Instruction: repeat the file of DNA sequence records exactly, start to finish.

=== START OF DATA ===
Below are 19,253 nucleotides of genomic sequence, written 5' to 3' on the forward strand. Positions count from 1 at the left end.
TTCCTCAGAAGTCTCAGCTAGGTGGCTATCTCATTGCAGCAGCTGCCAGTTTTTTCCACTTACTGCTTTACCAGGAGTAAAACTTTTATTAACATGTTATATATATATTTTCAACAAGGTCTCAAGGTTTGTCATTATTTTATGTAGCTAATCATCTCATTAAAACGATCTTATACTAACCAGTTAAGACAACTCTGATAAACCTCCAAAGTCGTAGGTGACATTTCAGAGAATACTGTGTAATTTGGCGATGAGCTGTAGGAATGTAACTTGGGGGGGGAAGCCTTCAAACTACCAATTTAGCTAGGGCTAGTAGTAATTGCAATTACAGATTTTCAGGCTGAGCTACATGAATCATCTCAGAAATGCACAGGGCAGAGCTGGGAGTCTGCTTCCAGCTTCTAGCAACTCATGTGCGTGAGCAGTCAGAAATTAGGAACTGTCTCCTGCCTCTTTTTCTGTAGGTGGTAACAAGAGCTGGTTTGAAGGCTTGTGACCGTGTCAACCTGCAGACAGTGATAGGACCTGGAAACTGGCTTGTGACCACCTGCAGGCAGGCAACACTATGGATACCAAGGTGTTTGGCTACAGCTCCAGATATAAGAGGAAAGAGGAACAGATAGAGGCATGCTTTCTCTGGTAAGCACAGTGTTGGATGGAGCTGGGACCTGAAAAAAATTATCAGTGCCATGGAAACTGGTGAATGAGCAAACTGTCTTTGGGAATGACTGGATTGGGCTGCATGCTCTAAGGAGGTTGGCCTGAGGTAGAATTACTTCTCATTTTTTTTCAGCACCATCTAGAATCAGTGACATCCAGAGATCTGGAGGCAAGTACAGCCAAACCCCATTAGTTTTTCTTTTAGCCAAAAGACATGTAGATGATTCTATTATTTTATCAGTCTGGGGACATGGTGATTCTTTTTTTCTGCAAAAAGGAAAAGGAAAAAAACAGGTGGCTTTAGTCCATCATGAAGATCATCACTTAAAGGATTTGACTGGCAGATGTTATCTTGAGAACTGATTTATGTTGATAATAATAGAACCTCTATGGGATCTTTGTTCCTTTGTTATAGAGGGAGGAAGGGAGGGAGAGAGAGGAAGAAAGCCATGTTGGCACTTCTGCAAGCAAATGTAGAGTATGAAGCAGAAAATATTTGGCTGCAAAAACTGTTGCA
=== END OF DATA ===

Below are 19,253 nucleotides of genomic sequence, written 5' to 3' on the forward strand. Positions count from 1 at the left end.
TTCCTCAGAAGTCTCAGCTAGGTGGCTATCTCATTGCAGCAGCTGCCAGTTTTTTCCACTTACTGCTTTACCAGGAGTAAAACTTTTATTAACATGTTATATATATATTTTCAACAAGGTCTCAAGGTTTGTCATTATTTTATGTAGCTAATCATCTCATTAAAACGATCTTATACTAACCAGTTAAGACAACTCTGATAAACCTCCAAAGTCGTAGGTGACATTTCAGAGAATACTGTGTAATTTGGCGATGAGCTGTAGGAATGTAACTTGGGGGGGGAAGCCTTCAAACTACCAATTTAGCTAGGGCTAGTAGTAATTGCAATTACAGATTTTCAGGCTGAGCTACATGAATCATCTCAGAAATGCACAGGGCAGAGCTGGGAGTCTGCTTCCAGCTTCTAGCAACTCATGTGCGTGAGCAGTCAGAAATTAGGAACTGTCTCCTGCCTCTTTTTCTGTAGGTGGTAACAAGAGCTGGTTTGAAGGCTTGTGACCGTGTCAACCTGCAGACAGTGATAGGACCTGGAAACTGGCTTGTGACCACCTGCAGGCAGGCAACACTATGGATACCAAGGTGTTTGGCTACAGCTCCAGATATAAGAGGAAAGAGGAACAGATAGAGGCATGCTTTCTCTGGTAAGCACAGTGTTGGATGGAGCTGGGACCTGAAAAAAATTATCAGTGCCATGGAAACTGGTGAATGAGCAAACTGTCTTTGGGAATGACTGGATTGGGCTGCATGCTCTAAGGAGGTTGGCCTGAGGTAGAATTACTTCTCATTTTTTTTCAGCACCATCTAGAATCAGTGACATCCAGAGATCTGGAGGCAAGTACAGCCAAACCCCATTAGTTTTTCTTTTAGCCAAAAGACATGTAGATGATTCTATTATTTTATCAGTCTGGGGACATGGTGATTCTTTTTTTCTGCAAAAAGGAAAAGGAAAAAAACAGGTGGCTTTAGTCCATCATGAAGATCATCACTTAAAGGATTTGACTGGCAGATGTTATCTTGAGAACTGATTTATGTTGATAATAATAGAACCTCTATGGGATCTTTGTTCCTTTGTTATAGAGGGAGGAAGGGAGGGAGAGAGAGGAAGAAAGCCATGTTGGCACTTCTGCAAGCAAATGTAGAGTATGAAGCAGAAAATATTTGGCTGCAAAAACTGTTGCA